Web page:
Nothing hits the single relationship status harder than Valentine’s Day and the cute pictures of couples going on their dates (except maybe formal pictures together, those are pretty cute too). To be honest, being single doesn’t bother me too much anymore, and it’s actually kind of a fun day to just be with your friends. Who needs a significant other when you have best friends, right?
Even though I’m feeling a lot more independent this year, Valentine’s Day kind of hit me across the face and caught me by surprise. I was eating dinner with my girls on Sunday, when I asked them what we were doing this Friday (since we’ve made it a routine to always just be together and hang out on Fridays after we volunteer).
But what will I be doing on Singles’ Awareness Day/Valentine’s Day? Spending it with one of my friend’s so I can help her move a few of her last things to her new house! I’m actually pretty pumped up about it because it’s one of those things that you always see in movies, but never really get the opportunity to actually do (mostly because everyone who lives where we live stays pretty much set forever and ever).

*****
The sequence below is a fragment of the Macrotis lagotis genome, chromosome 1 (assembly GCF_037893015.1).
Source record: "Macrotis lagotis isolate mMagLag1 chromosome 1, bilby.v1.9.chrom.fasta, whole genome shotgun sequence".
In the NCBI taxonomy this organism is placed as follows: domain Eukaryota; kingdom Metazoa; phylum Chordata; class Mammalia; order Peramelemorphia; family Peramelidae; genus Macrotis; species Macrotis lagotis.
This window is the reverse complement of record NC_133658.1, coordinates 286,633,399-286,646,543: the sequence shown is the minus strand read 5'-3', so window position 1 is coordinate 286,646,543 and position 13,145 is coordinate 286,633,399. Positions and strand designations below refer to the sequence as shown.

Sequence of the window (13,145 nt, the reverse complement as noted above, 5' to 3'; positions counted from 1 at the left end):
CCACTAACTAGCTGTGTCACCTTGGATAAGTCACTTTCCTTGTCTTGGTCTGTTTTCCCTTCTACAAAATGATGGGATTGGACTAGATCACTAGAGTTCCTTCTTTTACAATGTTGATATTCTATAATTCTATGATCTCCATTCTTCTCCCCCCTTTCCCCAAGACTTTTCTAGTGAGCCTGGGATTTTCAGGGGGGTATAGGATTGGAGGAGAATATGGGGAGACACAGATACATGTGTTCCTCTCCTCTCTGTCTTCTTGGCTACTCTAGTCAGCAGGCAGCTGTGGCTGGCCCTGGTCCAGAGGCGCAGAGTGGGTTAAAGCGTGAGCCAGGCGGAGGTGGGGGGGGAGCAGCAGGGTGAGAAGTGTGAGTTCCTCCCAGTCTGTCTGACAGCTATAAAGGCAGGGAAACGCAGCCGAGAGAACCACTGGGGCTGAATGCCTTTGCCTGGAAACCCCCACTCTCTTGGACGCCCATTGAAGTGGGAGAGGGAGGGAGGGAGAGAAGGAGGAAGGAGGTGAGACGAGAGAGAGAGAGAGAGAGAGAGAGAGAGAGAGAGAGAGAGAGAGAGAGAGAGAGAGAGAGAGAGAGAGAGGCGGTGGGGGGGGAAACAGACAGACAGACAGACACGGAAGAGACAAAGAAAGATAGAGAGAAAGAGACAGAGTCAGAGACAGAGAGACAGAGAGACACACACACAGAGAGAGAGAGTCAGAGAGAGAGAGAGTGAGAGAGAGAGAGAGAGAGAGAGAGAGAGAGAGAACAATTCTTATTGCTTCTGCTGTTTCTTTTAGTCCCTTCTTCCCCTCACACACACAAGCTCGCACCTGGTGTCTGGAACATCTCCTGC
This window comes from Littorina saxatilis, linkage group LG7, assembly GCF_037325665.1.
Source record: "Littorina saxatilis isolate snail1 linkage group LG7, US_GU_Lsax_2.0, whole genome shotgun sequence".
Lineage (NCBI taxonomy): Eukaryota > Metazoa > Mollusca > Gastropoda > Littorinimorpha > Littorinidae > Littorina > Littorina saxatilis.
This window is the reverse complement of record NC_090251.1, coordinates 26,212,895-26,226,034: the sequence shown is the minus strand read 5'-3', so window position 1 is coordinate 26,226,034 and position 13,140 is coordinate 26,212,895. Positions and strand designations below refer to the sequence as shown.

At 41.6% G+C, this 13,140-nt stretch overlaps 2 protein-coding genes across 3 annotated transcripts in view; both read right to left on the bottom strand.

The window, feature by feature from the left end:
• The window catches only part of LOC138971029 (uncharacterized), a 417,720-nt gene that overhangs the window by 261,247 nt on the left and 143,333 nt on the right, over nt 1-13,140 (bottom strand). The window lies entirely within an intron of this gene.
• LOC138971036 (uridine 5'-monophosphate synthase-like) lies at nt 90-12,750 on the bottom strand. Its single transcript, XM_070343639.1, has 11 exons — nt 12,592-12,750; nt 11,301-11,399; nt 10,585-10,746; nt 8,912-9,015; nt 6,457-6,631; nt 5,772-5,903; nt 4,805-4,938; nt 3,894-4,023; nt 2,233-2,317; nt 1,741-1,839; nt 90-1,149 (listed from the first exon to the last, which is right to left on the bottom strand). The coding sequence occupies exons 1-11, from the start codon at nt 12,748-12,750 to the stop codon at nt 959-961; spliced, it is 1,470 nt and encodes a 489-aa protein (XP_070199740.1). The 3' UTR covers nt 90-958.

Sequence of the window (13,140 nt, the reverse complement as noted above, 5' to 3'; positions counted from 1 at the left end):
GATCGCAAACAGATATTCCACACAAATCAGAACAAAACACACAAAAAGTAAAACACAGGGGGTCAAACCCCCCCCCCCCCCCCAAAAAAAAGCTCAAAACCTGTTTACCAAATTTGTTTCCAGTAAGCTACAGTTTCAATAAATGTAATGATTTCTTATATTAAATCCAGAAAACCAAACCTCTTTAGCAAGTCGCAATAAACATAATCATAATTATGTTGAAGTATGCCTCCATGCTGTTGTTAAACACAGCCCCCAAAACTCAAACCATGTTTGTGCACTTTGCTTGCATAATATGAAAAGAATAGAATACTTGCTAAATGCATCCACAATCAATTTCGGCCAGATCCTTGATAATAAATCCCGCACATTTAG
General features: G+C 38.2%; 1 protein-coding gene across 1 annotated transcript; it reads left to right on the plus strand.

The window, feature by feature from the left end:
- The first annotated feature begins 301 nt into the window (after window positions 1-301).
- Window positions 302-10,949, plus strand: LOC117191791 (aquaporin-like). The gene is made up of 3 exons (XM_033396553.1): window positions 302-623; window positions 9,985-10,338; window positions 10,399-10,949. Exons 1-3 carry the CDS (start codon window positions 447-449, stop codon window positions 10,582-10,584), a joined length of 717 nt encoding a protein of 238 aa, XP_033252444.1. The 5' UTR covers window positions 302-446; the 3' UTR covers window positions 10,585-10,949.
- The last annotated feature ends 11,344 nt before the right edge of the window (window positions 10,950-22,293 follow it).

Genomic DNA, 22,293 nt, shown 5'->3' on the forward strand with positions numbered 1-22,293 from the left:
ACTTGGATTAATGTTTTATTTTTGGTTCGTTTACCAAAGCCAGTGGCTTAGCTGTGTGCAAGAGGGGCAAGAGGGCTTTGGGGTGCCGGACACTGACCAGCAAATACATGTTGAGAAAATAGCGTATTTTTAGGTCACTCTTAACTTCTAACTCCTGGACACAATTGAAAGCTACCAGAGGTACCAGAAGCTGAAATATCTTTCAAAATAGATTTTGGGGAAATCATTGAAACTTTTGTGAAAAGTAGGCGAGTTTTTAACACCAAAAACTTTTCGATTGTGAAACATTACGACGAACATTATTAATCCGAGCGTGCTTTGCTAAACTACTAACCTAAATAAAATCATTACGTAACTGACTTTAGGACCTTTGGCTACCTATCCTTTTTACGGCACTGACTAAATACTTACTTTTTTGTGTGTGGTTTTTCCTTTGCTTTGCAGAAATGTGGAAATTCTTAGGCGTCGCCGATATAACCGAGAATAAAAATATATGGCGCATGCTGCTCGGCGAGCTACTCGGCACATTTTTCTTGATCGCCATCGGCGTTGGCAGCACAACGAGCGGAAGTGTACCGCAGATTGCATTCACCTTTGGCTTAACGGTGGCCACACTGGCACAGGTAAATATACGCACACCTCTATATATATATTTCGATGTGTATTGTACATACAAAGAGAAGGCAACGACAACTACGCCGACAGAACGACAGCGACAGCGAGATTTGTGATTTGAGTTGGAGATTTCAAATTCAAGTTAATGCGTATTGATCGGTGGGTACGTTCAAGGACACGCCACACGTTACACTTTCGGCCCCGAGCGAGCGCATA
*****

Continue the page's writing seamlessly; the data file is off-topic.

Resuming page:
Relationships take a lot of work, and when people go into them, I think they all want the Hallmark relationship, where there are no arguments and neither of the pair want alone time and always want to be together. The idea, to me, of a relationship is something that is supposed to be effortless and I want exactly what the Hallmark model idealizes. But the reality of the story is, life doesn’t work that way and you can bet your life on the fact that relationships are like a two-way street, where if only one side is used, it wears only one side out, while the other remains untouched, unbroken.
The idea, after all, is this perfect example of what we all want. But in real life, there’s no such luck. The word perfect borders a fairy tale, where everybody gets a happy ending.
In the same way, Frankenstein likes the idea of the monster he creates, even obsessing over every minor detail for over two years on trying to make his monster “perfect.” When he finally brings his monster to life, Frankenstein isn’t ready for a relationship with his creation. He is terrified, mortified by what he thought was perfect. He runs away. He gives up. He made what could have been an ideal father-son relationship into a two-way street where the only road being worn down was the one taken by the monster.